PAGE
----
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Caelian Hill
The Caelian Hill
Caelian Hill
(/ˈsiːliən/; Latin: Collis Caelius; Italian: Celio [ˈtʃɛːljo]) is one of the famous Seven Hills of Rome, Italy. Under reign of Tullus Hostilius, the entire population of Alba Longa
Alba Longa
was forcibly resettled on the Caelian Hill.[1] According to a tradition recounted by Titus Livy, the hill received its name from Caelius Vibenna, either because he established a settlement there or because his friend Servius Tullius
Servius Tullius
wished to honor him after his death. In Republican-era Rome
Rome
the Caelian Hill
Caelian Hill
was a fashionable residential district and the site of residences of the wealthy. Archaeological work under the Baths of Caracalla
Baths of Caracalla
have uncovered the remains of lavish villas complete with murals and mosaics
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Cispius
Cispius is the nomen of the Roman gens Cispia.Contents1 Cispius Laevus 2 M. Cispius 3 L. Cispius (Laevus) 4 See also 5 References Cispius Laevus[edit] The Mons Cispius, or Cispian Hill, is one of several summits of the Esquiline Hill
Esquiline Hill
in Rome. The grammarian Festus says that it was named for a Cispius Laevus of Anagnia, of the Publilia voting tribe (tribus). This Cispius may be legendary.[1] M. Cispius[edit] Marcus Cispius was a tribune of the plebs in 57 BC, and was among those tribunes who actively supported Cicero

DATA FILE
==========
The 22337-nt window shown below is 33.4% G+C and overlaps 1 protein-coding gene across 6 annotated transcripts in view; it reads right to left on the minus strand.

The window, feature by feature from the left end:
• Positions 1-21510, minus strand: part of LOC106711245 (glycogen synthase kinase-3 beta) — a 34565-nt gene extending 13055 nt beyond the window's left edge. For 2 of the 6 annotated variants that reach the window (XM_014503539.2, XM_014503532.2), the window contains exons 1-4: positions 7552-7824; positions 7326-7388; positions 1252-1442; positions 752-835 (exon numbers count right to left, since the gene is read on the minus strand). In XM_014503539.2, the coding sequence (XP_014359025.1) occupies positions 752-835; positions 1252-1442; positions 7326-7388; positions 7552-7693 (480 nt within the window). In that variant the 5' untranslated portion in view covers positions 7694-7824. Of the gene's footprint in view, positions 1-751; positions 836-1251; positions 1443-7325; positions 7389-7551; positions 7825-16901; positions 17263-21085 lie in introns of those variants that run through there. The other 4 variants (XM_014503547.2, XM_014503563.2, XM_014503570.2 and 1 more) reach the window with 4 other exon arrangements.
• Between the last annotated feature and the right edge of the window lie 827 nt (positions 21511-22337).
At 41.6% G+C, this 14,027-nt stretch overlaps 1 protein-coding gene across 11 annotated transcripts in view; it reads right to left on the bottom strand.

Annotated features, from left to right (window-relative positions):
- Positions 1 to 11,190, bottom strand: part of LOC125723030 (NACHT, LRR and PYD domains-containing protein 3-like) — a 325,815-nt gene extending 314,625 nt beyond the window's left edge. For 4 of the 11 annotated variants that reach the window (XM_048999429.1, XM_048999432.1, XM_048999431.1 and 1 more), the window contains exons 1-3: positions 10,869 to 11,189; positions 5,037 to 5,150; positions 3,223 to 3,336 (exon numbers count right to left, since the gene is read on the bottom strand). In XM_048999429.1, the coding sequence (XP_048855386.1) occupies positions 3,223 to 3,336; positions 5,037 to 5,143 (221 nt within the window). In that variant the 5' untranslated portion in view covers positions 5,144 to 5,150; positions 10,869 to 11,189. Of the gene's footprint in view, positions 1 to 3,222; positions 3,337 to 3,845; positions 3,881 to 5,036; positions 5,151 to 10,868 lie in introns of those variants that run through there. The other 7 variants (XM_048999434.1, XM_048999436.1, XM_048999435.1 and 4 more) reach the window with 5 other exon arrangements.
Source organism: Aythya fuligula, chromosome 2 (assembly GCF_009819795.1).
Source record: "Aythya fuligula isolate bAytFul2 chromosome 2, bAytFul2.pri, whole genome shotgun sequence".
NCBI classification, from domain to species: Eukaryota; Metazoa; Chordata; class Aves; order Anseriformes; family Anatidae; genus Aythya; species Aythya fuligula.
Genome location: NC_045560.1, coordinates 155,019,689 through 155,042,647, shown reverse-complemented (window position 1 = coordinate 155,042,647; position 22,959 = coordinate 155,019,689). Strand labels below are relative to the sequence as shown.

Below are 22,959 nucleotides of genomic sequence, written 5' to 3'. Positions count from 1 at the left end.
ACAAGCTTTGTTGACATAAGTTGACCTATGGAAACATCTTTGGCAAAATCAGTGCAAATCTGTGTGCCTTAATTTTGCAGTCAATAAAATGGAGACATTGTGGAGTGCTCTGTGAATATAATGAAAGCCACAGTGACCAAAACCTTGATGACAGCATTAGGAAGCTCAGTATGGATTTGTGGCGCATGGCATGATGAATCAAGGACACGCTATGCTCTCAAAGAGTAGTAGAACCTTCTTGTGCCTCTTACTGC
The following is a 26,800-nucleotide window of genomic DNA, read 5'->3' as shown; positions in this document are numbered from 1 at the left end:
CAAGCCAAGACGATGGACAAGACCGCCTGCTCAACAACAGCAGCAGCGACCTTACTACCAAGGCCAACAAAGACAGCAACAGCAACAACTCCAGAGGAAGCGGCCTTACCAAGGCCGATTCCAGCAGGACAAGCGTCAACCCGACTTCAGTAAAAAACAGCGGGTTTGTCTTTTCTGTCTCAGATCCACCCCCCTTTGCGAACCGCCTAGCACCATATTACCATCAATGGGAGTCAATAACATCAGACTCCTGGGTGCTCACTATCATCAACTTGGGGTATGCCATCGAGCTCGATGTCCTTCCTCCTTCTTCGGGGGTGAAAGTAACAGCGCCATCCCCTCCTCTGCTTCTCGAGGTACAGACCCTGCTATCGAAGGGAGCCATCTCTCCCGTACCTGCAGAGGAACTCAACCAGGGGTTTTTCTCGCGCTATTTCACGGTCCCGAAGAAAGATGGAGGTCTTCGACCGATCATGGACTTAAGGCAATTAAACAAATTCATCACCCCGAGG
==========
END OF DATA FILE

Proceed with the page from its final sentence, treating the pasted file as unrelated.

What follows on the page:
Cicero
in his efforts to overturn the legislation that brought about his exile.[2] Earlier, however, Cicero
Cicero
had brought a civil suit in which he spoke against Cispius, his brother, and their father
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Ponte Sisto
Ponte Sisto
Ponte Sisto
is a bridge in Rome's historic centre, spanning the river Tiber. It connects Via dei Pettinari in the Rione of Regola to Piazza Trilussa in Trastevere. The construction of the current bridge occurred between 1473 and 1479, and was commissioned by Pope Sixtus IV (r
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Basilica
A basilica is a type of building, usually a church, that is typically rectangular with a central nave and aisles, usually with a slightly raised platform and an apse at one or both ends. In Europe and the Americas it is the most common architectural style for churches though this building plan has become less dominant in new buildings since the later 20th century. Today the term basilica is often used to refer to any large, ornate church building, especially Roman Catholic
Roman Catholic
and Eastern Orthodox, even if it does not strictly follow this style. The basilican architectural style originated in ancient Rome and was originally used for public buildings where courts were held, as well as serving other official and public functions. The basilica was centrally located in every Roman town, usually adjacent to the main forum
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Roman Republic
The Roman Republic
Republic
(Latin: Res publica Romana; Classical Latin: [ˈreːs ˈpuːb.lɪ.ka roːˈmaː.na]) was the era of classical Roman civilization beginning with the overthrow of the Roman Kingdom, traditionally dated to 509 BC, and ending in 27 BC with the establishment of the Roman Empire. It was during this period that Rome's control expanded from the city's immediate surroundings to hegemony over the entire Mediterranean
Mediterranean